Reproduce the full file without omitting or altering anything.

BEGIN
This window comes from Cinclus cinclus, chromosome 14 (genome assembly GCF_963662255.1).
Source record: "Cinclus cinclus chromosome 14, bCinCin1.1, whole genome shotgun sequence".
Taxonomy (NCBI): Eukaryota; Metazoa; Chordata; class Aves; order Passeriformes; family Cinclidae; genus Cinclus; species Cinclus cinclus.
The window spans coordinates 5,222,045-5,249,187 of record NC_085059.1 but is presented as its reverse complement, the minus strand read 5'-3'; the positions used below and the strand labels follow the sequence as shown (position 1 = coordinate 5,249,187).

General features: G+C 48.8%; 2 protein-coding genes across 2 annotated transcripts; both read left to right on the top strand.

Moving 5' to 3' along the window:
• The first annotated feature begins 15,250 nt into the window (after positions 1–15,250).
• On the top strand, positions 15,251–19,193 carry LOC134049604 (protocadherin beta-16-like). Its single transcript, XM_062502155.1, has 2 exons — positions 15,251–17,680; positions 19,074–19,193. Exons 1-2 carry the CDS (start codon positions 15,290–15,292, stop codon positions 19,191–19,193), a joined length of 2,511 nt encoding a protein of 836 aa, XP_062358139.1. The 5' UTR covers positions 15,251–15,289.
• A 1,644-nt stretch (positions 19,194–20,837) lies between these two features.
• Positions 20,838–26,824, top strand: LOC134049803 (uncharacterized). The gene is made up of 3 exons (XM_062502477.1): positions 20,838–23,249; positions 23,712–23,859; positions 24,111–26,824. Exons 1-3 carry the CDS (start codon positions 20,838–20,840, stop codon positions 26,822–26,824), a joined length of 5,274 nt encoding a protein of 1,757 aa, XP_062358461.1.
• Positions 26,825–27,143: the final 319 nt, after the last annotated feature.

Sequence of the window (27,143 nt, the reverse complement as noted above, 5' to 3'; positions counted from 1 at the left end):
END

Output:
This window comes from Cinclus cinclus, chromosome 14 (genome assembly GCF_963662255.1).
Source record: "Cinclus cinclus chromosome 14, bCinCin1.1, whole genome shotgun sequence".
Taxonomy (NCBI): Eukaryota; Metazoa; Chordata; class Aves; order Passeriformes; family Cinclidae; genus Cinclus; species Cinclus cinclus.
The window spans coordinates 5,222,045-5,249,187 of record NC_085059.1 but is presented as its reverse complement, the minus strand read 5'-3'; the positions used below and the strand labels follow the sequence as shown (position 1 = coordinate 5,249,187).

General features: G+C 48.8%; 2 protein-coding genes across 2 annotated transcripts; both read left to right on the top strand.

Moving 5' to 3' along the window:
• The first annotated feature begins 15,250 nt into the window (after positions 1–15,250).
• On the top strand, positions 15,251–19,193 carry LOC134049604 (protocadherin beta-16-like). Its single transcript, XM_062502155.1, has 2 exons — positions 15,251–17,680; positions 19,074–19,193. Exons 1-2 carry the CDS (start codon positions 15,290–15,292, stop codon positions 19,191–19,193), a joined length of 2,511 nt encoding a protein of 836 aa, XP_062358139.1. The 5' UTR covers positions 15,251–15,289.
• A 1,644-nt stretch (positions 19,194–20,837) lies between these two features.
• Positions 20,838–26,824, top strand: LOC134049803 (uncharacterized). The gene is made up of 3 exons (XM_062502477.1): positions 20,838–23,249; positions 23,712–23,859; positions 24,111–26,824. Exons 1-3 carry the CDS (start codon positions 20,838–20,840, stop codon positions 26,822–26,824), a joined length of 5,274 nt encoding a protein of 1,757 aa, XP_062358461.1.
• Positions 26,825–27,143: the final 319 nt, after the last annotated feature.

Sequence of the window (27,143 nt, the reverse complement as noted above, 5' to 3'; positions counted from 1 at the left end):